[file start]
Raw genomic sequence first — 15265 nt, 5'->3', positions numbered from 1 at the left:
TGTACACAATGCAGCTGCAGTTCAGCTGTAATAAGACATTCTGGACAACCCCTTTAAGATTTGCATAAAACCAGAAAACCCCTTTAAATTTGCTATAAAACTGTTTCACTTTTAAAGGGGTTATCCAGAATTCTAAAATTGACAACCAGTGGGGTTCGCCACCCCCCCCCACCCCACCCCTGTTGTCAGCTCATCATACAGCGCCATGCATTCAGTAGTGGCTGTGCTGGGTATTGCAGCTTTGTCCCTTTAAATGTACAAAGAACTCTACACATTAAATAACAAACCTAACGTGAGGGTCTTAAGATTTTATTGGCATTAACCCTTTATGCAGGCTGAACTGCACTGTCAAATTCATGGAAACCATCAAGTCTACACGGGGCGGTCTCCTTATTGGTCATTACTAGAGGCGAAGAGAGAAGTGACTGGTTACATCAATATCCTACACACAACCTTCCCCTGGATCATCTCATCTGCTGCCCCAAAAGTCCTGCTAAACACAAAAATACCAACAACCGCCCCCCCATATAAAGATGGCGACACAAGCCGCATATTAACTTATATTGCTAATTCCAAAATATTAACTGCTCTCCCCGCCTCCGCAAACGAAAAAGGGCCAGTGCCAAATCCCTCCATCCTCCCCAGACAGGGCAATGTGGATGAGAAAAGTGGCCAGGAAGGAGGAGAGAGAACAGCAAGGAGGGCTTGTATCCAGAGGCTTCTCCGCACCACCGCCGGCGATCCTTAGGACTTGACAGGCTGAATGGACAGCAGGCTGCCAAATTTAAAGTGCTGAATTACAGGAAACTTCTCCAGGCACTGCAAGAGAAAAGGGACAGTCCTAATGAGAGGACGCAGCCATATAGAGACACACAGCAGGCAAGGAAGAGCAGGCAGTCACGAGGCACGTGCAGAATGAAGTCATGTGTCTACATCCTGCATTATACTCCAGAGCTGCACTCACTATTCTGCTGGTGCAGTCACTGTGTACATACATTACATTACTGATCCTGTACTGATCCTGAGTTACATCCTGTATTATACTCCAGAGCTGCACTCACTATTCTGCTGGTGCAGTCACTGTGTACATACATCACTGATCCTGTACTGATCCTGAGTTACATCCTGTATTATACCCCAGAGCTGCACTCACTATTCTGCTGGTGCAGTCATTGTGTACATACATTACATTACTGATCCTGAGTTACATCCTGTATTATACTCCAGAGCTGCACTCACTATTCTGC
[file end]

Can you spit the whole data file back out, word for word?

Raw genomic sequence first — 15265 nt, 5'->3', positions numbered from 1 at the left:
TGTACACAATGCAGCTGCAGTTCAGCTGTAATAAGACATTCTGGACAACCCCTTTAAGATTTGCATAAAACCAGAAAACCCCTTTAAATTTGCTATAAAACTGTTTCACTTTTAAAGGGGTTATCCAGAATTCTAAAATTGACAACCAGTGGGGTTCGCCACCCCCCCCCACCCCACCCCTGTTGTCAGCTCATCATACAGCGCCATGCATTCAGTAGTGGCTGTGCTGGGTATTGCAGCTTTGTCCCTTTAAATGTACAAAGAACTCTACACATTAAATAACAAACCTAACGTGAGGGTCTTAAGATTTTATTGGCATTAACCCTTTATGCAGGCTGAACTGCACTGTCAAATTCATGGAAACCATCAAGTCTACACGGGGCGGTCTCCTTATTGGTCATTACTAGAGGCGAAGAGAGAAGTGACTGGTTACATCAATATCCTACACACAACCTTCCCCTGGATCATCTCATCTGCTGCCCCAAAAGTCCTGCTAAACACAAAAATACCAACAACCGCCCCCCCATATAAAGATGGCGACACAAGCCGCATATTAACTTATATTGCTAATTCCAAAATATTAACTGCTCTCCCCGCCTCCGCAAACGAAAAAGGGCCAGTGCCAAATCCCTCCATCCTCCCCAGACAGGGCAATGTGGATGAGAAAAGTGGCCAGGAAGGAGGAGAGAGAACAGCAAGGAGGGCTTGTATCCAGAGGCTTCTCCGCACCACCGCCGGCGATCCTTAGGACTTGACAGGCTGAATGGACAGCAGGCTGCCAAATTTAAAGTGCTGAATTACAGGAAACTTCTCCAGGCACTGCAAGAGAAAAGGGACAGTCCTAATGAGAGGACGCAGCCATATAGAGACACACAGCAGGCAAGGAAGAGCAGGCAGTCACGAGGCACGTGCAGAATGAAGTCATGTGTCTACATCCTGCATTATACTCCAGAGCTGCACTCACTATTCTGCTGGTGCAGTCACTGTGTACATACATTACATTACTGATCCTGTACTGATCCTGAGTTACATCCTGTATTATACTCCAGAGCTGCACTCACTATTCTGCTGGTGCAGTCACTGTGTACATACATCACTGATCCTGTACTGATCCTGAGTTACATCCTGTATTATACCCCAGAGCTGCACTCACTATTCTGCTGGTGCAGTCATTGTGTACATACATTACATTACTGATCCTGAGTTACATCCTGTATTATACTCCAGAGCTGCACTCACTATTCTGC